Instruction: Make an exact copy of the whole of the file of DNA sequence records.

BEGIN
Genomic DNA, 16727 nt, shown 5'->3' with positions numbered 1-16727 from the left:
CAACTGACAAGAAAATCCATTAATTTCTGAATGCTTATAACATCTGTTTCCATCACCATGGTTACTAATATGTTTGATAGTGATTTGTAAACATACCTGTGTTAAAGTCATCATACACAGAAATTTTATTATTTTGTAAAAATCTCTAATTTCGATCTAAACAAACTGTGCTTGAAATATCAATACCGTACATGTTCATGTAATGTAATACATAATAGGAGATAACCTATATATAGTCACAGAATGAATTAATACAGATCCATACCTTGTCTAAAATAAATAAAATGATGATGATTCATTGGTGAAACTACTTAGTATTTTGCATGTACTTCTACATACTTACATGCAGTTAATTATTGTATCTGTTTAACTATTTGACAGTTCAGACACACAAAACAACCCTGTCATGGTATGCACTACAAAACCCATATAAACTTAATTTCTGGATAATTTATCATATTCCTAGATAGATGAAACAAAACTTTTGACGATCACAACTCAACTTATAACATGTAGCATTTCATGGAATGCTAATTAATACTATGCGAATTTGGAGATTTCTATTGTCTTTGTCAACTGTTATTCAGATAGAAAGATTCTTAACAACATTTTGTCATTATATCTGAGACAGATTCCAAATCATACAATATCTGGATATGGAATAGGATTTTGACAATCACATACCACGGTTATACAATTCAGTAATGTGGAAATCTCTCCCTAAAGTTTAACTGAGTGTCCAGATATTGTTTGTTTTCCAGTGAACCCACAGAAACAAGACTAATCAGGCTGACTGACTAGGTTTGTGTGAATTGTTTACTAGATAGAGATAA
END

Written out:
Genomic DNA, 16727 nt, shown 5'->3' with positions numbered 1-16727 from the left:
CAACTGACAAGAAAATCCATTAATTTCTGAATGCTTATAACATCTGTTTCCATCACCATGGTTACTAATATGTTTGATAGTGATTTGTAAACATACCTGTGTTAAAGTCATCATACACAGAAATTTTATTATTTTGTAAAAATCTCTAATTTCGATCTAAACAAACTGTGCTTGAAATATCAATACCGTACATGTTCATGTAATGTAATACATAATAGGAGATAACCTATATATAGTCACAGAATGAATTAATACAGATCCATACCTTGTCTAAAATAAATAAAATGATGATGATTCATTGGTGAAACTACTTAGTATTTTGCATGTACTTCTACATACTTACATGCAGTTAATTATTGTATCTGTTTAACTATTTGACAGTTCAGACACACAAAACAACCCTGTCATGGTATGCACTACAAAACCCATATAAACTTAATTTCTGGATAATTTATCATATTCCTAGATAGATGAAACAAAACTTTTGACGATCACAACTCAACTTATAACATGTAGCATTTCATGGAATGCTAATTAATACTATGCGAATTTGGAGATTTCTATTGTCTTTGTCAACTGTTATTCAGATAGAAAGATTCTTAACAACATTTTGTCATTATATCTGAGACAGATTCCAAATCATACAATATCTGGATATGGAATAGGATTTTGACAATCACATACCACGGTTATACAATTCAGTAATGTGGAAATCTCTCCCTAAAGTTTAACTGAGTGTCCAGATATTGTTTGTTTTCCAGTGAACCCACAGAAACAAGACTAATCAGGCTGACTGACTAGGTTTGTGTGAATTGTTTACTAGATAGAGATAA